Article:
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Beach Clean marathon puts community focus on marine conservation

Tomorrow marks five years since the Nautilus Project conducted its first beach clean-up and to mark the occasion, the marine conservation group is holding the Great Gibraltar Beach Clean marathon.

The Nautilus team will be joined by different groups to clean the whole of the Rock’s coastline in short 30-minute stints, starting at Rosia Bay at 9am.

“The first ever beach clean was held at Rosia Bay with GONHS and it is fitting to begin the marathon at this historic site and with the same NGO,” said a spokesperson for the Nautilus Project.

“Five years of beach cleans is no small feat and despite the naysayers and the never-ending kilos of plastic we continuously retrieve, conservation is the very heart and soul of the project.”

“We are fully committed to the charity and we know no other way to spread awareness other than hands-on.”

“So sleeves up and hands dirty it is.”

“It’ll be interesting to quantify how much rubbish will be collected from the seven coastal sites on one same day.”

Over the past five years the marine focused charity has hosted 76 beach cleans which resulted in 4.5 tonnes of plastic and rubbish being removed from Gibraltar’s coastline.

If you ask them who is the biggest culprit in creating the rubbish, the reply is simple.

“Homo Sapiens.”

The teams will tackle Rosia Bay before moving on to Camp Bay, then Little Bay completing that section of coastline.

They will then focus on Sandy Bay, followed by Catalan Bay, then Eastern Beach and finally the remaining part of the coastline at Western Beach.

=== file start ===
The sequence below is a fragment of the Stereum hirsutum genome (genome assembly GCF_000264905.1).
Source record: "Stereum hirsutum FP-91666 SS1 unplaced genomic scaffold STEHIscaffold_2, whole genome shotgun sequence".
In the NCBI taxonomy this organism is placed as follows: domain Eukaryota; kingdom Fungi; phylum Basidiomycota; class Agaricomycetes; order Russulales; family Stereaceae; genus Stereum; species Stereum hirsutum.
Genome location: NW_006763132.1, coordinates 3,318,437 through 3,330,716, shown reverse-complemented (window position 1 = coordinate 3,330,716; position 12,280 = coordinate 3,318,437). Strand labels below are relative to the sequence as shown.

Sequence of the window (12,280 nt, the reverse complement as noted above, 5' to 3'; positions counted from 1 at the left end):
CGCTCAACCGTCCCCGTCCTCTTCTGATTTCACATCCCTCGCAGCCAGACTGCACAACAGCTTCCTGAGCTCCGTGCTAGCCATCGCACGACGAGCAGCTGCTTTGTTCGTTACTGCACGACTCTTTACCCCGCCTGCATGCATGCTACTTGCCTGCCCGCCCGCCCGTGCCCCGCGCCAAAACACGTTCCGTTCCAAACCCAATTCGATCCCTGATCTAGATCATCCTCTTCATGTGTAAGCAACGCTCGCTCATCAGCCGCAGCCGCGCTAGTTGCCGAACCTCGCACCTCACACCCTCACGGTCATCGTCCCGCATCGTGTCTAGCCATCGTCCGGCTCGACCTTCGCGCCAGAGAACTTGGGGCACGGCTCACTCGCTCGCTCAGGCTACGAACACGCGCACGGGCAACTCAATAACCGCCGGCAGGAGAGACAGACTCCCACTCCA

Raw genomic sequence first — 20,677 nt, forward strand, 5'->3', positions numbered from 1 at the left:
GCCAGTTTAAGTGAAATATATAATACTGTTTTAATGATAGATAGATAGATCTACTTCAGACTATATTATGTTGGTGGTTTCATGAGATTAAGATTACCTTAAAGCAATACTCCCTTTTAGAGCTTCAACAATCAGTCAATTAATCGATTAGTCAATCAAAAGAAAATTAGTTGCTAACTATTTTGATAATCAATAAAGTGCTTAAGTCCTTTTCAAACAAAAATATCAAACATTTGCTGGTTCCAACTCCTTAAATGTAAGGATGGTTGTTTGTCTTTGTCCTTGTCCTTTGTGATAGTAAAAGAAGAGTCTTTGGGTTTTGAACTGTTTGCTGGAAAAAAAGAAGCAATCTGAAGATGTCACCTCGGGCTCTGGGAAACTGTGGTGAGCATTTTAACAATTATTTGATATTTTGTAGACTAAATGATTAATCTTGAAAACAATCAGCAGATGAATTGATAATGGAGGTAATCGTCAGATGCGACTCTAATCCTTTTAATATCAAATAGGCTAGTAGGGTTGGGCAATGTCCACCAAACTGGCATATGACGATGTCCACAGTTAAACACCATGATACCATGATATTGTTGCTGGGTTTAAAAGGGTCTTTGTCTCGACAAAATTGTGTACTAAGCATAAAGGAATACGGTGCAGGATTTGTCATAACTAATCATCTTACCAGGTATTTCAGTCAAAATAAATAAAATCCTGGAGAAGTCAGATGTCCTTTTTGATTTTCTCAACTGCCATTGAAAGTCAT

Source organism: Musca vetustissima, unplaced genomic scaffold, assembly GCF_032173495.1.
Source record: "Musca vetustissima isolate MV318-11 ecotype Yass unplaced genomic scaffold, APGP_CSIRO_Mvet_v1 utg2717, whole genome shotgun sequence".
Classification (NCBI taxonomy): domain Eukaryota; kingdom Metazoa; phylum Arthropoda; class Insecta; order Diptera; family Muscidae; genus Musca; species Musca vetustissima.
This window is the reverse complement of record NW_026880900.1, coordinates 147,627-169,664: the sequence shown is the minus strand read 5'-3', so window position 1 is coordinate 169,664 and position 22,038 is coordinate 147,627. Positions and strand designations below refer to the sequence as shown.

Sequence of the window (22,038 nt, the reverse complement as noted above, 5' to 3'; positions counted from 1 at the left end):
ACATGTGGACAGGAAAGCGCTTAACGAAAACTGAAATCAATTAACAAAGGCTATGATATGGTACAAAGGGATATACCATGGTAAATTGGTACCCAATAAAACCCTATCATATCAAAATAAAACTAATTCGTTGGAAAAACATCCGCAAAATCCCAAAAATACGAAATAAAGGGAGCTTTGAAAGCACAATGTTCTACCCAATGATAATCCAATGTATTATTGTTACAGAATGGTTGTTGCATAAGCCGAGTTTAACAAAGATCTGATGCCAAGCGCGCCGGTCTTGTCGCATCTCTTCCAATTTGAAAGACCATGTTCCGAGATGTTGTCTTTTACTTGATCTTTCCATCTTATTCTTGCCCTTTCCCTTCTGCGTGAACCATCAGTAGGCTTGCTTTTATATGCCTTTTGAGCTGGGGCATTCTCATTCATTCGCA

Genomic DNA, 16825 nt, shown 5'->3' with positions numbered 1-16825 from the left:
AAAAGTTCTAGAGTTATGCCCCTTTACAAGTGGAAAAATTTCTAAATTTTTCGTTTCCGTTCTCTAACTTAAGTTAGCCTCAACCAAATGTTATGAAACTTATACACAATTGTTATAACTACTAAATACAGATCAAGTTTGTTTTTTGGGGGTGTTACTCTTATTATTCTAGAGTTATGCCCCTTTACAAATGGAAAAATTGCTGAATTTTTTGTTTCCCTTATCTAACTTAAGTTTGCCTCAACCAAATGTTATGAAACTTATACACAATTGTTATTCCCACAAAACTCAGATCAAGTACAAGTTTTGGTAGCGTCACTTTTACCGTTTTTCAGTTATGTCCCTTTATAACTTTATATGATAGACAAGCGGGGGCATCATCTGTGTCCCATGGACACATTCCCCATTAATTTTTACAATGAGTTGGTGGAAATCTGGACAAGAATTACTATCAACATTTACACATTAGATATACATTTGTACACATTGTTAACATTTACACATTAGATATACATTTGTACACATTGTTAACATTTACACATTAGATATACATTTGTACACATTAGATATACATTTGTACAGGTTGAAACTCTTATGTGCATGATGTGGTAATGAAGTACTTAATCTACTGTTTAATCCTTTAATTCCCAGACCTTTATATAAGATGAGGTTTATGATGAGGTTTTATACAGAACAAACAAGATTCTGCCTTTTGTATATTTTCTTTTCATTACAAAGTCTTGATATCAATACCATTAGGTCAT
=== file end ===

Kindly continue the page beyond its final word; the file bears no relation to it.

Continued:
The duration of beach cleaning at each site will be 30 minutes and all rubbish will be left on site awaiting for prompt Eco Park collection for sorting, weighing and recycling.

With just 30 minutes per site, they will be mainly focusing on plastic debris.

The Chronicle spoke to the team at The Nautilus Project, which is headed up by married couple Melanie Soiza Stagnetto and Lewis Stagnetto, who is also the marine biologist for the charity, to learn what spurred them to do their first clean up.

“On one of our many family walks taking in Gibraltar’s beauty, we began to witness the unsightly increase of plastic pollution strewn all over our hometown,” the couple said.

“My boys would halt the walk to collect the refuse, always concerned of the potential harm it could cause our wildlife.”

“Our first family clean was at the very end of Camp Bay and in just minutes the plastic haul we collected was despairing.”

“This is actually where the #MedOceanHeroes programme was birthed.”

As a family they have been actively involved in Clean Up the World organised by the ESG every year and it was their work that inspired TNP to start its own regular clean ups along the Rock’s coastline.

“Originally the idea was to launch the Nautilus cleans and culminate at CUTW later that same year,” the charity said.

“The community spirit that ensued encouraged us to continue and the beach combing events gathered momentum very quickly with people from all walks of life attending.”

“This led to the Great Gibraltar Beach Cleans initiative, a voluntary labour of love and civic pride towards our magnificent Bay of Gibraltar.”

They cover the whole of Gibraltar’s coastline on a rotational basis where they visit a different coastal area, revetment or shoreline every fortnight or month.

However, if there are hotspots flagged up by their volunteers, these will take preference by way of swapping the rotation or adding extra cleans if the schedule permits.

TNP also collect surface plastic out at sea as part of its #PlasticFreeSea initiative.

Over the years the beach cleans have removed 4.5tonnes of plastic. Had that rubbish not been removed you can visualise how the beaches would look.